4.38 There is near unanimity that the current academic assessment system can be improved upon. A system of comprehensive and continuous assessment will be developed and introduced in schools that incorporates both scholastic and non -scholastic aspects of education

4.39 The practice of rote learning without real understanding of subject matter still persists in our schools. The format of question papers will be suitably amended to minimize the practice of rote learning and the element of chance and subjectivity.

4.40 The assessment system should be a valid and reliable indicator of a student’s progress and a powerful tool for improving the teaching-learning process.

4.41 In India, the results of the All India CBSE Examinations are considered a fairly reliable indicator of academic progress. A comparable uniform testing system for all Tibetan schools at the lower levels is not in place. Efforts will be made to define clearly the standards of attainment at the end of each sub-stage, through a common examination system in all Tibetan schools. The CTA will endeavor in the next few years to develop standardized achievement tests in different subjects for various school levels to check the health of the school system.



5.1 The thrust of our educational endeavors will be to consolidate and improve the quality of education in our schools. The professional competence, integrity and motivation level of teachers will determine the success or failure of our aims and policies. No effort will be spared to improve the status of teachers. Seminars and other formats will be employed, teachers and various segments of the society will be consulted and measures developed to improve teacher status.

5.2 There is a great need at this point of time to attract committed and talented Tibetan youths into this profession, particularly in specialized subjects at the secondary and senior secondary stage. Ways and means will be sought to further improve emoluments and service conditions of teachers, above what would be commensurate with their social and professional responsibilities, to attract such talent in keeping with the needs of the hour.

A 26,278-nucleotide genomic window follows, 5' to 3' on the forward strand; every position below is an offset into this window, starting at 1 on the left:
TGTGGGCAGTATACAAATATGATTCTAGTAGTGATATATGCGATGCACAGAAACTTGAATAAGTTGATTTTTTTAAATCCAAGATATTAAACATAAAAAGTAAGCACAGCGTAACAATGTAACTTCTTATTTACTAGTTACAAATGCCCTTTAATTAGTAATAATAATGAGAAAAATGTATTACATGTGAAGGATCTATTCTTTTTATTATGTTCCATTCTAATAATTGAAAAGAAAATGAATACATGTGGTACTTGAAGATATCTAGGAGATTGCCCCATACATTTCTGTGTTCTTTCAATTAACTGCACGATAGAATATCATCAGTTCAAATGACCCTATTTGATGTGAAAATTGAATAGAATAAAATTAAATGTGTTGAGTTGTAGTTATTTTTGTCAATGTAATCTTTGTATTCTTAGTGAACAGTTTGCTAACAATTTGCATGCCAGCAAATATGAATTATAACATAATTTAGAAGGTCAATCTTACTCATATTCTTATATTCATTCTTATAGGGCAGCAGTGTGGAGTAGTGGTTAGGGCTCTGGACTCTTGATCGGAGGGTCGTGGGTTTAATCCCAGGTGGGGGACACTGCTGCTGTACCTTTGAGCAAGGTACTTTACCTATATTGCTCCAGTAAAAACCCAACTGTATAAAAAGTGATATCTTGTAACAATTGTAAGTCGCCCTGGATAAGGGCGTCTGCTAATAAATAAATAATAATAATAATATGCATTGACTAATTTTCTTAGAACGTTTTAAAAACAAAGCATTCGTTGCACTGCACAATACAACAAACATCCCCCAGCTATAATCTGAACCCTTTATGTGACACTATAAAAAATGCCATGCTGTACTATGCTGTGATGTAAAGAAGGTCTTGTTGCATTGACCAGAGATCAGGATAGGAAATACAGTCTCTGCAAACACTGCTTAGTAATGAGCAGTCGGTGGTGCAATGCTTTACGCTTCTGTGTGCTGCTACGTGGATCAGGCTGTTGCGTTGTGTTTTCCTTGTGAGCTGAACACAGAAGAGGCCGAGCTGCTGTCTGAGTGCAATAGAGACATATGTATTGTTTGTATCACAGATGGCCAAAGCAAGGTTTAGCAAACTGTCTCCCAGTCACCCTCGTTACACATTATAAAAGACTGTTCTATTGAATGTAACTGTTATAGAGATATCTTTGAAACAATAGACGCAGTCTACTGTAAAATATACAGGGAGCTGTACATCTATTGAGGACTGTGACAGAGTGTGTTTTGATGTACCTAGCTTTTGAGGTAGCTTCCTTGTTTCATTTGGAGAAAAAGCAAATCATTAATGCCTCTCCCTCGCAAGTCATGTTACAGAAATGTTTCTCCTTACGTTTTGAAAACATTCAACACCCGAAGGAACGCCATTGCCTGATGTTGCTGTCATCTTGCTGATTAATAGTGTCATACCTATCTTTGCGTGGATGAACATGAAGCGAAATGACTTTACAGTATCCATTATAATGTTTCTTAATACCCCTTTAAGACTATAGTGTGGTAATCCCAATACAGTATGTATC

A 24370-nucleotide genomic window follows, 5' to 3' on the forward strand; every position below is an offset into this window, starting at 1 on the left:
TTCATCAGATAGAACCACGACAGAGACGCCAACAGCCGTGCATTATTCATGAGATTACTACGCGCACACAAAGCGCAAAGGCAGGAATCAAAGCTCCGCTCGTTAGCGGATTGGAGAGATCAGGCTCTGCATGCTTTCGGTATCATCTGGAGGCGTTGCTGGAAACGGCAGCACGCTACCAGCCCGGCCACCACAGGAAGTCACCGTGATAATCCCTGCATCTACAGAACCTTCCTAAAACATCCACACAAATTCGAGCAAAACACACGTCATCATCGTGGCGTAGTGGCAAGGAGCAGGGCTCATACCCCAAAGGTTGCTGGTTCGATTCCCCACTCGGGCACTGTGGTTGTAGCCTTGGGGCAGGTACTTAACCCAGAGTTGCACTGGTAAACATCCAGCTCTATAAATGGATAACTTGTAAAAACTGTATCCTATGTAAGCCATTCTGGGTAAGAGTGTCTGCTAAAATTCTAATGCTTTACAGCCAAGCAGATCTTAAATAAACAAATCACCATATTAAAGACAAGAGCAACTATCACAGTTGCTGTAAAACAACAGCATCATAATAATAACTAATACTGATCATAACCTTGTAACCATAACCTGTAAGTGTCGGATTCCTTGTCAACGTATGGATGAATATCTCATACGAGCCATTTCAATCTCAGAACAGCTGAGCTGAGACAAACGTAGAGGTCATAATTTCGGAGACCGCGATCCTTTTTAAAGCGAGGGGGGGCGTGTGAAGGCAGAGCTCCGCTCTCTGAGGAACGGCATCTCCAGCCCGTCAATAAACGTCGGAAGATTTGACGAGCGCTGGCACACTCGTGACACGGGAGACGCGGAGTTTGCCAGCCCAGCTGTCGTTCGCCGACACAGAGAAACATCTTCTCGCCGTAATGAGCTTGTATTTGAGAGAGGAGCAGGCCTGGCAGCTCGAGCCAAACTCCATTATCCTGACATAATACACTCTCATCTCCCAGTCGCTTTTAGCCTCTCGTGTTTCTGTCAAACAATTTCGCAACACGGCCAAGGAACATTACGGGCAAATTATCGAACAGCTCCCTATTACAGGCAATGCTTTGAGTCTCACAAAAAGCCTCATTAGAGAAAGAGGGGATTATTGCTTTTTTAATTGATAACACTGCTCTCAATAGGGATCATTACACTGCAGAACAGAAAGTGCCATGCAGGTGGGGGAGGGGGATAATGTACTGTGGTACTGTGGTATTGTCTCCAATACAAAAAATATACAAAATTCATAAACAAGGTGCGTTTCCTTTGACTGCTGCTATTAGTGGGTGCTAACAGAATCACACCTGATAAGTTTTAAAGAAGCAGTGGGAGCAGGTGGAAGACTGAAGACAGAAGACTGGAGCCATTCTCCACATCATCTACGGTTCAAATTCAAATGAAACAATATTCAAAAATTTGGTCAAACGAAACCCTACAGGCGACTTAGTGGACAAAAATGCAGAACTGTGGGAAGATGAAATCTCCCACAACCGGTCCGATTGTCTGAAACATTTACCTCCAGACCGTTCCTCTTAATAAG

5.3 Promotion avenues for deserving teachers will be opened. A system of carefully thought-out graded pay-scale will be devised and implemented which provides opportunities for deserving teachers to be promoted to a higher pay-scale within a stipulated time-frame. The idea is to eliminate stagnation and resulting discouragement.

5.4 Service conditions and emoluments of teachers will be reviewed periodically and necessary changes will be initiated by the CTA.

5.5 Personal and professional growth of teachers is a desired objective. Opportunities will be provided for teachers to attend inservice programs and to avail study leave for pursuing higher education and research.


5.6 The quality of teachers in our schools will be improved by a professional approach to recruitment. Vacancies in schools will be widely publicized to attract the maximum number of candidates and a better screening of candidates from the widened base will be conducted.

5.7 Adequate numbers of teachers will be recruited to ensure that there is a healthy teacher to student ratio.

5.8 The fulfillment of basic qualifications and merit will be criteria for selection of candidates.

5.9 The pre-primary stage requires teachers with special aptitude and this aspect will be an important consideration for recruitment.

5.10 Efforts will be made to ensure that all teachers have undergone appropriate pre-service training at one of the teachers training centers currently available.

5.11 In surveys conducted for the CSR 1998, there was near unanimity among teachers that they found inservice training very useful. Efforts will be made to ensure suitable orientation and inservice training to a maximum number of teachers. Experienced teachers will be called upon to act as resource persons and issues related to actual problems faced in our classrooms will be dealt with at such courses.

5.12 The CTA will monitor the programmes of the Teachers Training Centers and ensure that the contents of the courses are suitable and adequate, and that contemporary student-centered, activity-based methods of teaching are taught.

The importance on the quality of teaching cannot be overemphasized and teacher training will play a key role to ensure this.

5.13 Apart from a modern approach to teaching, teacher training should aim at developing in future teachers a sound understanding of children and be able to transmit in them a love for learning.

5.14 Teacher training and in-service programmes will familiarize all teachers with the four pillars of education highlighted by the Report to UNESCO of the International Commission on Education for the Twenty-first Century:

Learning to know or learn, which should lead to learning throughout life

Learning to do, in order to acquire not only occupational skills but also more broadly the competence to deal with many situations and work in team.

Learning to live together, by developing an understanding of other people and an appreciation of interdependence

Learning to be, so as to better develop one’s personality.